Durham University
Programme and Module Handbook

Postgraduate Programme and Module Handbook 2020-2021 (archived)


Department: Government and International Affairs


Type Open Level 4 Credits 30 Availability Not available in 2020/21 Module Cap None.


  • None


  • None

Excluded Combination of Modules

  • None


  • This module provides a critical survey of major research in comparative politics and political science, providing an advanced understanding of major approaches and the principal debates within the field.
  • This module will cover research which uses institutionalist, sociological, behaviouralist, and political economy approaches to study political phenomena.


  • The module will cover topics including: state formation, political development, political institutions both in democratic and non-democratic regimes, political economy, electoral rules, representation, legislative political behaviour, voter behaviour, and campaigns and elections.
  • The content of the module will cover both contemporary research within each field as well as classic works. This will give students a background in how the literature in the field has developed over time.

Learning Outcomes

Subject-specific Knowledge:
  • Advanced knowledge of a range of contemporary comparative politics research agendas.
  • Critical understanding of theoretical debates within different comparative politics subfields.
Subject-specific Skills:
  • Advanced comparative analytical skills in the assessment of the merits of different theoretical perspectives on comparative politics.
  • Critical engagement, assessment and evaluation of different forms of research in comparative political science.
  • Advanced understanding of central theoretical debates within comparative politics, and how these relate to empirical approaches.
Key Skills:
  • Effective presentation of scholarly analysis.
  • Independent research skills to augment initial guidance on suitable sources.
  • Effective assessment of the quality and suitability of scholarly sources.
  • Demonstrate skills of independent learning through reaching and defending personal intellectual judgments on complex issues.

Modes of Teaching, Learning and Assessment and how these contribute to the learning outcomes of the module

  • Following an initial introductory seminar setting out the aims, learning outcomes and teaching, assessment models, and student expectations, the module will be principally taught through 16 two-hour seminars, with each seminar focusing on a specific topic within comparative politics. After a brief introduction of the topic of the week, the seminar will focus on discussion and critical engagement with the literature, focusing specifically on the theoretical development of the subfield, what informs the research agenda of the subfield, and specific critiques with regards to the contemporary readings provided. Seminars will be instructor directed but will focus on discussion of the week's readings, specifically with regard to the theories and research designs of each individual work.
  • After the first seminar, every fourth seminar consists of a reading week, where students have the opportunity to catch up on the readings for the module. The reading weeks will thus be held on weeks 5 and 9 in Michaelmas term and weeks 4 and 8 in Epiphany term.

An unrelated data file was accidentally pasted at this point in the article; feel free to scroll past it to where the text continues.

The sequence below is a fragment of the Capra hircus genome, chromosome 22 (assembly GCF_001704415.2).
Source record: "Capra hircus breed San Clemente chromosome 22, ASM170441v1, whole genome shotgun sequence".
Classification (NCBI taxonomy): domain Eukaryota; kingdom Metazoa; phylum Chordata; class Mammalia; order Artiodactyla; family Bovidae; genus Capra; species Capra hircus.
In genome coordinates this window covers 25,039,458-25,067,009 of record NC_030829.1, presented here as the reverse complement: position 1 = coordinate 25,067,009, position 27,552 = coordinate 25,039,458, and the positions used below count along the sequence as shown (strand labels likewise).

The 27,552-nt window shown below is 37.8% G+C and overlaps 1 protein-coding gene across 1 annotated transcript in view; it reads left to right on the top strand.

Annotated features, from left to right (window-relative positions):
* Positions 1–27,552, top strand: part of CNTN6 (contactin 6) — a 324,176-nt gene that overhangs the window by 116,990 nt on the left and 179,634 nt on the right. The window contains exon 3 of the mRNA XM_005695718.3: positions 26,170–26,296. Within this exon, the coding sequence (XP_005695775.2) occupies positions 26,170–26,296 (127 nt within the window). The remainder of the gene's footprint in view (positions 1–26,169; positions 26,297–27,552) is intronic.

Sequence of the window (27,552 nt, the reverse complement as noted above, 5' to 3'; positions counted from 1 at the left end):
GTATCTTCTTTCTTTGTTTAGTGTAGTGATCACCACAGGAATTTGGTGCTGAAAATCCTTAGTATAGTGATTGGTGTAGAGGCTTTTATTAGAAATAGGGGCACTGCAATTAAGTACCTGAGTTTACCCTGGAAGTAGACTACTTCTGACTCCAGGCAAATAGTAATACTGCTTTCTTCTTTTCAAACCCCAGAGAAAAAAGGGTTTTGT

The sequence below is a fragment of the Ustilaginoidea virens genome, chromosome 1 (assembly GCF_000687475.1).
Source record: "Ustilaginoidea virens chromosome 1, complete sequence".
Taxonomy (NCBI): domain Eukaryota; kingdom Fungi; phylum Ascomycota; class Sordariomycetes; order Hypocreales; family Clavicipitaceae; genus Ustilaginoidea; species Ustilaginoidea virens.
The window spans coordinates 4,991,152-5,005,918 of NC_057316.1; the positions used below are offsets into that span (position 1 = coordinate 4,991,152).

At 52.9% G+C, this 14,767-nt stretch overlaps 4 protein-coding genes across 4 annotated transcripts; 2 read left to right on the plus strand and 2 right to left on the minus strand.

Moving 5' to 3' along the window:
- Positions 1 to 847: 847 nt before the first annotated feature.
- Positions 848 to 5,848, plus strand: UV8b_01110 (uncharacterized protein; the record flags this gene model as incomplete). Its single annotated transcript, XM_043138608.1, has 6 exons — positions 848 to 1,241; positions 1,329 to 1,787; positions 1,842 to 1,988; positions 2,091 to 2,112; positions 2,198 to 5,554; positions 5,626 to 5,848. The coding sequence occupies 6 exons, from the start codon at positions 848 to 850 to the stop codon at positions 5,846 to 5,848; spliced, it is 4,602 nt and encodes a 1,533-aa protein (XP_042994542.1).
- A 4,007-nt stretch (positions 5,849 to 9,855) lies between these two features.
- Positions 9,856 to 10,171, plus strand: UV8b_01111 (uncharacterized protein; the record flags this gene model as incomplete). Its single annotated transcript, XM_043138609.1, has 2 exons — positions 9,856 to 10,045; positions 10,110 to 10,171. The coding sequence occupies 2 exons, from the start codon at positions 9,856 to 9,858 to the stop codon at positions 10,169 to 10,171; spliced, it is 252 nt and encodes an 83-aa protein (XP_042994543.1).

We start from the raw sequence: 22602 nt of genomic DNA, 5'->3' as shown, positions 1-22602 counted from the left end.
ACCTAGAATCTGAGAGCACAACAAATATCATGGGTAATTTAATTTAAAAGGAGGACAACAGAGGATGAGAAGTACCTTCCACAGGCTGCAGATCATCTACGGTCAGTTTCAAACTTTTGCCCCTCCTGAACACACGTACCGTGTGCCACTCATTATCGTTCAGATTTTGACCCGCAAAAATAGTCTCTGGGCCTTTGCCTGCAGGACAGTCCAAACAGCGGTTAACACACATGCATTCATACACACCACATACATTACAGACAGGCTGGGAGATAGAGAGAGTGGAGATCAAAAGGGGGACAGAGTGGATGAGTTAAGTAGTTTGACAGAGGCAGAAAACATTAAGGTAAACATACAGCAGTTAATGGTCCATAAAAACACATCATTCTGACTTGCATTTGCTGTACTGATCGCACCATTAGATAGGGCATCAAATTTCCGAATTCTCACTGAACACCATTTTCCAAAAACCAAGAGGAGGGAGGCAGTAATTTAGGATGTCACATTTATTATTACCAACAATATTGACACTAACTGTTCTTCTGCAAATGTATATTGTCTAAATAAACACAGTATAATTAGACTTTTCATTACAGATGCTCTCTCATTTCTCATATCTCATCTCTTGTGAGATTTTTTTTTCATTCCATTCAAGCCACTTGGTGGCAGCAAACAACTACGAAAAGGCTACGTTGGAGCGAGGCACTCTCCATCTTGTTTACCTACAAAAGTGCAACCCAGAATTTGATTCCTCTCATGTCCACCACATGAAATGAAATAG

• Students will also be able to access members of academic staff through their routine ‘office hours’, typically two hours per week when academic staff are available to meet with students to address individual queries and concerns. Participation in these activities is voluntary, reflecting the different levels of prior knowledge of the subject possessed by the diverse student community involved with the degree programmes and also in recognition of the level of individual responsibility for learning that postgraduate students can be expected to take.
  • Formative assessment will come in the form of 1,000 word essay. Students will be given a series of possible questions, each of which relates to the theories, concepts, and research covered during the first half of the module, and will be asked to answer one of these. Students will be expected to critically analyze with relevant literatures, and will be evaluated on the quality of the understanding and engagement with the literature.
  • Summative Assessment will come in the form of two 2,000 word essays. Students will be given a series of possible questions, which will relate to the theories, concepts, and research covered during the entirety of the module. Students will be expected to answer two of these possible questions.

Teaching Methods and Learning Hours

Activity Number Frequency Duration Total/Hours
Seminars 16 Weekly 2 hours 32
Preparation and Reading 268
Total 300

Summative Assessment

Component: Essay Component Weighting: 50%
Element Length / duration Element Weighting Resit Opportunity
Essay 1 2,000 words 100%
Component: Essay Component Weighting: 50%
Element Length / duration Element Weighting Resit Opportunity
Essay 2 2,000 words 100%

Formative Assessment:

One 1,000 word essay

Attendance at all activities marked with this symbol will be monitored. Students who fail to attend these activities, or to complete the summative or formative assessment specified above, will be subject to the procedures defined in the University's General Regulation V, and may be required to leave the University